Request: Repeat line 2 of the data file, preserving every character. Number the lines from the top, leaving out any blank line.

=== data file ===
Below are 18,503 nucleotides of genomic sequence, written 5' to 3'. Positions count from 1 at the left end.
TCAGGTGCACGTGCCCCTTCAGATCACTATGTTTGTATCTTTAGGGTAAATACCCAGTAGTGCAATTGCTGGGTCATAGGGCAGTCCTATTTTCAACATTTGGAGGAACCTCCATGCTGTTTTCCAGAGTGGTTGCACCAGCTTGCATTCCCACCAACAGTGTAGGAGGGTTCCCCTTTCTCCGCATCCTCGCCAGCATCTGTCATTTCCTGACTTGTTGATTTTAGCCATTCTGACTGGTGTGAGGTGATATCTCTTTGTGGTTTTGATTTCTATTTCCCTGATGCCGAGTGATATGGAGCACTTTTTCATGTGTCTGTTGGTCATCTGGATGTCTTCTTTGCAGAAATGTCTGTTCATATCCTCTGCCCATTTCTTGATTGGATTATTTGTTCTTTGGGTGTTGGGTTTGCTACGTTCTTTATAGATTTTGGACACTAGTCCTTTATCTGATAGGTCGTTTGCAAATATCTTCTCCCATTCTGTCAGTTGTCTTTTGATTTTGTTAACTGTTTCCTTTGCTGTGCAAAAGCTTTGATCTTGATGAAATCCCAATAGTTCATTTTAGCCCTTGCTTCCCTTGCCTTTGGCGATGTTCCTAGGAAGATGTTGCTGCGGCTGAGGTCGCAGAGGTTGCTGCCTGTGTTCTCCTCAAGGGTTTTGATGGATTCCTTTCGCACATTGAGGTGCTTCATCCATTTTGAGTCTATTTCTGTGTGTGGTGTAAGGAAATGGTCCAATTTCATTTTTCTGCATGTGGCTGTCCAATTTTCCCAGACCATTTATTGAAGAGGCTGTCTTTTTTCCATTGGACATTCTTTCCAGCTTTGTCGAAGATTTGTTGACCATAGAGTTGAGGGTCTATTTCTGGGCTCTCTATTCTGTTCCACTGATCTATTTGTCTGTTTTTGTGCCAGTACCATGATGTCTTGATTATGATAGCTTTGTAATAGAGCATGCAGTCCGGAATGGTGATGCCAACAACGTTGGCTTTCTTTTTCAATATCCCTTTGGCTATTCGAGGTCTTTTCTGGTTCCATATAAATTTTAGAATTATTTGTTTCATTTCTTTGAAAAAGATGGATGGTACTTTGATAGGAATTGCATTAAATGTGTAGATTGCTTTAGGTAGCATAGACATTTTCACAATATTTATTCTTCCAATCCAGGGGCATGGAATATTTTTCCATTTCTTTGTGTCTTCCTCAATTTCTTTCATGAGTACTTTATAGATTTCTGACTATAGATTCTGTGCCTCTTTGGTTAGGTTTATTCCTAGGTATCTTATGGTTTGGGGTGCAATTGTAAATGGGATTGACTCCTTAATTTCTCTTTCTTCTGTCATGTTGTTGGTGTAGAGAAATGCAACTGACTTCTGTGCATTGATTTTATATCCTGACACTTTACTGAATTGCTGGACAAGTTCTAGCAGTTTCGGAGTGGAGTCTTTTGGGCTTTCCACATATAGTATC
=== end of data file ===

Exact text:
TCAGGTGCACGTGCCCCTTCAGATCACTATGTTTGTATCTTTAGGGTAAATACCCAGTAGTGCAATTGCTGGGTCATAGGGCAGTCCTATTTTCAACATTTGGAGGAACCTCCATGCTGTTTTCCAGAGTGGTTGCACCAGCTTGCATTCCCACCAACAGTGTAGGAGGGTTCCCCTTTCTCCGCATCCTCGCCAGCATCTGTCATTTCCTGACTTGTTGATTTTAGCCATTCTGACTGGTGTGAGGTGATATCTCTTTGTGGTTTTGATTTCTATTTCCCTGATGCCGAGTGATATGGAGCACTTTTTCATGTGTCTGTTGGTCATCTGGATGTCTTCTTTGCAGAAATGTCTGTTCATATCCTCTGCCCATTTCTTGATTGGATTATTTGTTCTTTGGGTGTTGGGTTTGCTACGTTCTTTATAGATTTTGGACACTAGTCCTTTATCTGATAGGTCGTTTGCAAATATCTTCTCCCATTCTGTCAGTTGTCTTTTGATTTTGTTAACTGTTTCCTTTGCTGTGCAAAAGCTTTGATCTTGATGAAATCCCAATAGTTCATTTTAGCCCTTGCTTCCCTTGCCTTTGGCGATGTTCCTAGGAAGATGTTGCTGCGGCTGAGGTCGCAGAGGTTGCTGCCTGTGTTCTCCTCAAGGGTTTTGATGGATTCCTTTCGCACATTGAGGTGCTTCATCCATTTTGAGTCTATTTCTGTGTGTGGTGTAAGGAAATGGTCCAATTTCATTTTTCTGCATGTGGCTGTCCAATTTTCCCAGACCATTTATTGAAGAGGCTGTCTTTTTTCCATTGGACATTCTTTCCAGCTTTGTCGAAGATTTGTTGACCATAGAGTTGAGGGTCTATTTCTGGGCTCTCTATTCTGTTCCACTGATCTATTTGTCTGTTTTTGTGCCAGTACCATGATGTCTTGATTATGATAGCTTTGTAATAGAGCATGCAGTCCGGAATGGTGATGCCAACAACGTTGGCTTTCTTTTTCAATATCCCTTTGGCTATTCGAGGTCTTTTCTGGTTCCATATAAATTTTAGAATTATTTGTTTCATTTCTTTGAAAAAGATGGATGGTACTTTGATAGGAATTGCATTAAATGTGTAGATTGCTTTAGGTAGCATAGACATTTTCACAATATTTATTCTTCCAATCCAGGGGCATGGAATATTTTTCCATTTCTTTGTGTCTTCCTCAATTTCTTTCATGAGTACTTTATAGATTTCTGACTATAGATTCTGTGCCTCTTTGGTTAGGTTTATTCCTAGGTATCTTATGGTTTGGGGTGCAATTGTAAATGGGATTGACTCCTTAATTTCTCTTTCTTCTGTCATGTTGTTGGTGTAGAGAAATGCAACTGACTTCTGTGCATTGATTTTATATCCTGACACTTTACTGAATTGCTGGACAAGTTCTAGCAGTTTCGGAGTGGAGTCTTTTGGGCTTTCCACATATAGTATC